(pehn' tuh teuhch) First five books of Old Testament The word Pentateuch comes from two Greek words Penta “five” and teuchos meaning “box,” “jar,” or “scroll.” Originally the word was used as an adjective meaning “a five-scrolled (book).” The common Jewish arrangement calls the first five books of the Hebrew Bible Torah, law or teaching. The early church fathers beginning with Tertullian (about A.D. 200) called them the Pentateuch. The fivefold division of the Pentateuch is older than the Septuagint or earliest Greek translation (about 200 B.C.). The Hebrew names of these five scrolls come mainly from the opening word(s) of each scroll. Genesis is called bereshith, “in beginning”; Exodus, we'elleh shehymoth, “These are the names”; Leviticus, wayyikra, “and he called”; Numbers, bemidbar, “in the Wilderness”; and Deuteronomy, elleh haddebarim, “These are the words.” The names of the books in the English Bible, come through the Latin from the Greek Septuagint and are intended to be descriptive of the contents of each book. Genesis means “generation” or “origin”; Exodus means “going out”; Leviticus refers to the Levitical system; Numbers refers to the numbering of the tribes, Levites, and first born (Numbers 1-4,Numbers 26:1); and Deuteronomy means “second law” (Deuteronomy 17:18).
The dividing lines between the individual books of the Pentateuch generally mark a change in the direction of the materials. At the end of Genesis (Genesis 50:1), the stories of the Patriarchs end, and the story of the people of Israel begins in
Exodus 1:1. The division between Exodus and Leviticus marks the change from the building of the tabernacle in
Exodus 35-40 to the inauguration of worship (Leviticus 1-10). Numbers begins with preparation for leaving Sinai, and Deuteronomy stands out sharply from the end of Numbers in that
Deuteronomy 1:1 begins the great speech of Moses which covers thirty chapters (Deuteronomy 1-30). We do not know when the Pentateuch was divided into five books. The division may have taken place only when the whole material now united within it had been incorporated into one unit and that this division was aimed at producing sections of approximately equal length, corresponding to the normal length of scrolls.
Contents The division of the Pentateuch into five books does not indicate adequately the richness of the contents nor the variety of the literary forms found in the whole. A division of the Pentateuch based on the contents may be outlined as:
Genesis 1-11, Primeval history, from Creation to Abraham;
Genesis 12-36, Patriarchal history;
Genesis 37-50, Joseph stories;
Exodus 1-18, The Exodus;
Exodus 19:1—Numbers 10:10, Israel at Sinai;
Numbers 10:11-21:35, Israel in the Wilderness;
Numbers 22:1—Deuteronomy 34:1, Israel in the Plains of Moab. Within each of these larger narrative sections are a number of smaller sections dealing with various themes and subhythemes couched in many literary forms.
Themes The first theme in the Pentateuch is God is Creator (Genesis 1-2). This is followed closely by a chapter on the beginning of sin (Genesis 3:1).
Genesis 4-11 tell of the increase of world population and sin, and the judgment of God on the whole world. The themes of electon, covenant, promise, faith, and providence are introduced in the remainder of Genesis (12–50).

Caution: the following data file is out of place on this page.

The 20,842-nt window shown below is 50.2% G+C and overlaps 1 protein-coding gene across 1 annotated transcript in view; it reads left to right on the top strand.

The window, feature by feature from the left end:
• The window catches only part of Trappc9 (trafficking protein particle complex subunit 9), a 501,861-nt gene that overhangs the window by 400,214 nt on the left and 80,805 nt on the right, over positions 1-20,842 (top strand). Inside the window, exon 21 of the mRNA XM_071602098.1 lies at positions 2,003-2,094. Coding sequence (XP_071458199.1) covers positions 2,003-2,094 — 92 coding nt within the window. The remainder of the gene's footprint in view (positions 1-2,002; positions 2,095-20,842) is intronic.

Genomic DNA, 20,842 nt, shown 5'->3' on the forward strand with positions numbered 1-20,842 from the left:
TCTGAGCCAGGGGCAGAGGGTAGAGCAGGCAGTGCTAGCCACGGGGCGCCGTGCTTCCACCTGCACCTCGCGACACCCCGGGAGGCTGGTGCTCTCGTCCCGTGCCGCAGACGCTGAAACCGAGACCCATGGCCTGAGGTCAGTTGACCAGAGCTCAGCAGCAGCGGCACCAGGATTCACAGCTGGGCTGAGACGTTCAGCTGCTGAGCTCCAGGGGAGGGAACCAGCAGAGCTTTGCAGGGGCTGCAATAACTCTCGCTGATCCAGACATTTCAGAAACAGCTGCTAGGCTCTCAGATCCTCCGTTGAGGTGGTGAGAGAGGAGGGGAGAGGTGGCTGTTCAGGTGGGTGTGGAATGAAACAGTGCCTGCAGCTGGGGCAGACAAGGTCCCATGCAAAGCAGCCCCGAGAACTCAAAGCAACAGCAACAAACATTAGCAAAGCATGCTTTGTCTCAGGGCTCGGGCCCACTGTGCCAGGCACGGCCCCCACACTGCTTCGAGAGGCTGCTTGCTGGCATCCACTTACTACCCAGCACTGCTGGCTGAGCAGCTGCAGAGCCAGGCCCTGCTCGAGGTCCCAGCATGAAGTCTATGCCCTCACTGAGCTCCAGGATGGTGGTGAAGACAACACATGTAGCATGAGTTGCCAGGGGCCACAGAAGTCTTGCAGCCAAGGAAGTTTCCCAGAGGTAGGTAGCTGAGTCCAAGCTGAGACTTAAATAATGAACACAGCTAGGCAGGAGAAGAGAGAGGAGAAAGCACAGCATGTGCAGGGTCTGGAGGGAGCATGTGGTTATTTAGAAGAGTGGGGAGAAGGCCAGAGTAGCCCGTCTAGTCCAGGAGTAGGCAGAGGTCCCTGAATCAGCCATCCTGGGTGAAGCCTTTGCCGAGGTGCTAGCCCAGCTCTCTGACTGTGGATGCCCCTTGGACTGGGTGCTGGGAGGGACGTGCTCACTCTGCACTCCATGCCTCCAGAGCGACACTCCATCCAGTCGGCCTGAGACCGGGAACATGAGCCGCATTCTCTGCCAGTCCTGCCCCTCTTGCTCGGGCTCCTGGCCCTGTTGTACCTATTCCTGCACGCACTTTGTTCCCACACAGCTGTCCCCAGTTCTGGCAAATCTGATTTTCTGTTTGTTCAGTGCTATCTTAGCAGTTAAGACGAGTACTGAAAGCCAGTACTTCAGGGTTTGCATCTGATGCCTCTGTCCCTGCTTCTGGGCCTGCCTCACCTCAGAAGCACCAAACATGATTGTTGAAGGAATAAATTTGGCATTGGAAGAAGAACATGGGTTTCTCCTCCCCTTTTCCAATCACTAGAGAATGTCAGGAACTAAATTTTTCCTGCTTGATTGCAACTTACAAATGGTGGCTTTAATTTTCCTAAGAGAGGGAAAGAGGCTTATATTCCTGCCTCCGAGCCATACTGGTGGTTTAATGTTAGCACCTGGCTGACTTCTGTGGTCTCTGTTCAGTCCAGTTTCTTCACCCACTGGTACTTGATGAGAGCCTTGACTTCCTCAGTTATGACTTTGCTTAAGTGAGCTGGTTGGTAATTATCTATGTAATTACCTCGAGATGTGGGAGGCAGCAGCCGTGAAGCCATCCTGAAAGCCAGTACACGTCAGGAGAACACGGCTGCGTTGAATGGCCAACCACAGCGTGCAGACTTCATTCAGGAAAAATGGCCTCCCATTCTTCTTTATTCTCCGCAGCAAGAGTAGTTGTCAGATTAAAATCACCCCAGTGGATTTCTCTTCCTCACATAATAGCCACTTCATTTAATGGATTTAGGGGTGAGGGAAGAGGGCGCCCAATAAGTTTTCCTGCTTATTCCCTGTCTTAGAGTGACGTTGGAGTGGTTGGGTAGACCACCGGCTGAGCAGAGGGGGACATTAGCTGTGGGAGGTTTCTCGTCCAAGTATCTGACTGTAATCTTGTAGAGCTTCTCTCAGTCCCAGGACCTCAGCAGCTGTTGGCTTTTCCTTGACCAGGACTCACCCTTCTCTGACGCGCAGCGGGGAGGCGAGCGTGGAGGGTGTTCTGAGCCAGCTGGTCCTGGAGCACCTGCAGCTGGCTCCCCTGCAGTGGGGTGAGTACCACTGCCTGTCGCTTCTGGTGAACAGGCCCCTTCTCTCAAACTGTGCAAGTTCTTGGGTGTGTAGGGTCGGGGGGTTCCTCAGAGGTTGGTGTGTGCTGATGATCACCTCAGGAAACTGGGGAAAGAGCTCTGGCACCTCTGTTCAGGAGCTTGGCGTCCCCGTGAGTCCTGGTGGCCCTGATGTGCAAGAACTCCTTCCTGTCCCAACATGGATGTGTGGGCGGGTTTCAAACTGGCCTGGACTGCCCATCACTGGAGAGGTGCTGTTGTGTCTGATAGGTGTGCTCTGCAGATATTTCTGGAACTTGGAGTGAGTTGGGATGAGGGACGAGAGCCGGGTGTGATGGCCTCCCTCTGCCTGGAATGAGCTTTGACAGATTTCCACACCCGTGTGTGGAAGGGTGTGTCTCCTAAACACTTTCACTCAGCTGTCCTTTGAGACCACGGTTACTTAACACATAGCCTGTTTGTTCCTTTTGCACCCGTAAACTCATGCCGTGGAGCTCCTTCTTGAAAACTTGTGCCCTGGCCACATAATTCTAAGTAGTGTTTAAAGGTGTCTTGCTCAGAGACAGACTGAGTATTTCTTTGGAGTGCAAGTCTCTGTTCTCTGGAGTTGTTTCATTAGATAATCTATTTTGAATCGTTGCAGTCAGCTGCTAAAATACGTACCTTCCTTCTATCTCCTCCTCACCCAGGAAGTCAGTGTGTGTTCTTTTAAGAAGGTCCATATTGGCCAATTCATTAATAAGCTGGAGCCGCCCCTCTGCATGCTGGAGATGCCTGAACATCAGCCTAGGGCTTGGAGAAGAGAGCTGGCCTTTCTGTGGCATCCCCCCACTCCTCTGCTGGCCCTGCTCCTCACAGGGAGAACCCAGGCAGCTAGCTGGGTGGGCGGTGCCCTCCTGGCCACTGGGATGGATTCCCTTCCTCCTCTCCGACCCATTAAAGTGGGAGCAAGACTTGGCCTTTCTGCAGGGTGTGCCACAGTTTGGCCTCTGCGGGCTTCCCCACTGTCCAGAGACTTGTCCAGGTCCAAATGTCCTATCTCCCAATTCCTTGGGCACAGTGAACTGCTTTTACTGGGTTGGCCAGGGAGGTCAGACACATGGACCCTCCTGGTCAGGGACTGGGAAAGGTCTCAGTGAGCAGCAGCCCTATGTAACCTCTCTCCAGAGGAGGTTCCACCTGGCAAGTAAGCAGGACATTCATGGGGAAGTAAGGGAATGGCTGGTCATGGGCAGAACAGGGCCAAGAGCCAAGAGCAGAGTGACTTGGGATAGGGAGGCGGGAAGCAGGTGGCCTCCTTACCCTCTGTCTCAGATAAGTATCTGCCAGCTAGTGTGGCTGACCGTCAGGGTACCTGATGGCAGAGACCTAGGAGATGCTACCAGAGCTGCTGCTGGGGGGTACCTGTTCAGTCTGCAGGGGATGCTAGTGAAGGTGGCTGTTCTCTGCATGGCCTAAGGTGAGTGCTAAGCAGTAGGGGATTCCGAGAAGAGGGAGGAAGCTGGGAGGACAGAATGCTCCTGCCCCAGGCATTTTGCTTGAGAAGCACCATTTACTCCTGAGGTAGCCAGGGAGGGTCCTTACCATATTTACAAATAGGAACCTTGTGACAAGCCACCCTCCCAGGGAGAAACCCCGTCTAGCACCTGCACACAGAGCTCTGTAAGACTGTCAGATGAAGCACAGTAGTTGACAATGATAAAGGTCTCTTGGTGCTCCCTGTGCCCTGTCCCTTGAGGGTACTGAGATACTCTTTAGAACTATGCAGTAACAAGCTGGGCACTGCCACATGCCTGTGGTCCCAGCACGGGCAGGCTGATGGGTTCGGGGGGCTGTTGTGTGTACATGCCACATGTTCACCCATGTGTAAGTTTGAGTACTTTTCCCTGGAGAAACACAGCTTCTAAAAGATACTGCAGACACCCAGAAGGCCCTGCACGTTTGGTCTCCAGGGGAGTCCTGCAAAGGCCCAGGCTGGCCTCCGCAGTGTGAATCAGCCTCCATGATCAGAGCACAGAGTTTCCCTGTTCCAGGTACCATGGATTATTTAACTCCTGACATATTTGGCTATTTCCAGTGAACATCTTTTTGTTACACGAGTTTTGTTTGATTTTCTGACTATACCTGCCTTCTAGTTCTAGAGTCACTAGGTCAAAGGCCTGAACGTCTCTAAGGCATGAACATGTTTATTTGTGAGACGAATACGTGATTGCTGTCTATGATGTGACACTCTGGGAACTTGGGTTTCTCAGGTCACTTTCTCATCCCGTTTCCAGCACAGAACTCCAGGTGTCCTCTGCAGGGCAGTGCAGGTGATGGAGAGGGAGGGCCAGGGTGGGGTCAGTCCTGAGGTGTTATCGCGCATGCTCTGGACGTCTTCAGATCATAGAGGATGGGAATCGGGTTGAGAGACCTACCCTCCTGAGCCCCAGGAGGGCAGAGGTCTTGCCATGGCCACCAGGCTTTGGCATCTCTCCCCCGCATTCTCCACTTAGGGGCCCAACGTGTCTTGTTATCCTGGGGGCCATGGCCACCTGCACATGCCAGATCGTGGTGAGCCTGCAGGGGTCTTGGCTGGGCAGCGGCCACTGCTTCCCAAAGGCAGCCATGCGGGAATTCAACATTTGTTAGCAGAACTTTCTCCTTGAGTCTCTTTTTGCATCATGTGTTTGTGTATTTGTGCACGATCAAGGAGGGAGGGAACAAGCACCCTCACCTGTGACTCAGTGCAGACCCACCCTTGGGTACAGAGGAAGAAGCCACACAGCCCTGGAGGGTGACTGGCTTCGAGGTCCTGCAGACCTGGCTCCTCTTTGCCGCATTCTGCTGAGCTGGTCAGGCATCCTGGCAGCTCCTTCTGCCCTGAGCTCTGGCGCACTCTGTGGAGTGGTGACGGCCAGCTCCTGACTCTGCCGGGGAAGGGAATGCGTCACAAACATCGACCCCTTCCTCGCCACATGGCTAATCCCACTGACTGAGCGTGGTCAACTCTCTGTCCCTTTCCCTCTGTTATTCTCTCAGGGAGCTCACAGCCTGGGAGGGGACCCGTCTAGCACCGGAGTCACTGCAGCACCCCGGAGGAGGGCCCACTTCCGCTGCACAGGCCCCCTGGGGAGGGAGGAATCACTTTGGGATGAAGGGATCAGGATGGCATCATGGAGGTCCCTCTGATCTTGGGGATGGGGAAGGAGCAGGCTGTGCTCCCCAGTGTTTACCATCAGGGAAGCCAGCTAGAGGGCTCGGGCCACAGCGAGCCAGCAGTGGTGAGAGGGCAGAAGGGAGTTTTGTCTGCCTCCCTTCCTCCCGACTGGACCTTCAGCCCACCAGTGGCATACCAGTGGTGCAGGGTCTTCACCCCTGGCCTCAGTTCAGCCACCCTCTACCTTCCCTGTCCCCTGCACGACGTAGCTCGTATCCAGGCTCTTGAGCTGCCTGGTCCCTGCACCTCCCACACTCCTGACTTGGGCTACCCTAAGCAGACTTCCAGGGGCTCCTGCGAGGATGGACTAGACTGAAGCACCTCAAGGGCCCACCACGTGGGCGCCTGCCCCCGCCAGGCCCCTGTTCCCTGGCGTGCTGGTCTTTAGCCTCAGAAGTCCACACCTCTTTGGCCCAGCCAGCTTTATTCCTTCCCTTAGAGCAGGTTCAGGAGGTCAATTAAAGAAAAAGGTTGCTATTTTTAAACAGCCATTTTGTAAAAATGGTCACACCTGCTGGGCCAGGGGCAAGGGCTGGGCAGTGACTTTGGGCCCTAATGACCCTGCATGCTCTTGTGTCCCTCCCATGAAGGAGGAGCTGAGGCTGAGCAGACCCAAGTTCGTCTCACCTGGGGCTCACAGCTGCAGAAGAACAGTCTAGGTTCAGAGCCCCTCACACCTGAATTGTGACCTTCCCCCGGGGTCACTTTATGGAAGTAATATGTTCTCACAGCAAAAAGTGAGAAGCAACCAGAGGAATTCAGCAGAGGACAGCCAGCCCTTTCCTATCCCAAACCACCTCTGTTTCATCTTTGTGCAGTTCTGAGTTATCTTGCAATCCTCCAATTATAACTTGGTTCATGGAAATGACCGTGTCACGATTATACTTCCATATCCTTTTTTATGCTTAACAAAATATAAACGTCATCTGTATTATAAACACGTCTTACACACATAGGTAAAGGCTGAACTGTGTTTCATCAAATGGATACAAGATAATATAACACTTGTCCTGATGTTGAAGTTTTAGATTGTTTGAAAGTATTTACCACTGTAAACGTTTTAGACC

Divine deliverance is the major theme of
Exodus 1-18. Covenant and law are themes of
Exodus 19-24. Worship and social ethics are the concerns of
Exodus 25:1—Numbers 10:10. Guidance of a rebellious people through the great and terrible wilderness marks
Numbers 10-21; and preparations for going over Jordan and conquering Canaan are the major topics of
Numbers 22:1—Deuteronomy 34:1.
Literary forms and genres The Pentateuch includes many literary forms and genres: narratives, laws, lists, sayings, sermons, and songs. Narratives describe creation, judgment (flood), travel (wilderness wanderings), buildings (Ark, tabernacle), marriages (Isaac and Rebekah), and births (Moses).
Although the Pentateuch is often refered to as Torah or law, laws comprise only a small percentage of the text. The Ten Commandments (Exodus 20:1: 2-17;
Deuteronomy 5:6-21) are frequently called law, but they are not law in the technical sense because no penalties or sanctions are connected with them. Other groups of laws in the Pentateuch are: the Book of the Covenant (Exodus 20:22-23:19); the laws of sacrifice (Leviticus 1-7); the laws of purity (Leviticus 11-15); the Holiness Code (Leviticus 17-26); and the Deuteronomy Code (Deuteronomy 12-26). No laws appear in Genesis. Four out of forty chapters in Exodus (Deuteronomy 20-23), most of Leviticus and a small portion of Numbers contain laws. Fourteen out of thirty-four chapters of Deuteronomy consist of legal material. See Deuteronomy 20-23; Deuteronomy 20-23; Deuteronomy 20-23; Deuteronomy 20-23; Deuteronomy 20-23. The 65 laws in the Book of the Covenant (see
Exodus 24:7) include rules about images and kinds of altars (Exodus 20:22-26); Hebrew slaves (Exodus 21:1-11); offences penalized by death (Exodus 21:12-17); bodily injury (Exodus 21:18-24); offences against property (Exodus 21:25-22:17); miscellaneous social and cultic laws (Exodus 22:18-23:9); a cultic calendar (Exodus 23:10-19); blessing and curse (Exodus 23:20-33).
The Holiness Code (Leviticus 17-26) is named from the expression, “Ye shall be holy; for I the Lord your God am holy” (Leviticus 19:2;
Leviticus 20:7,Leviticus 20:26). The Holiness Code stresses moral and ceremonial laws rather than civil and criminal laws.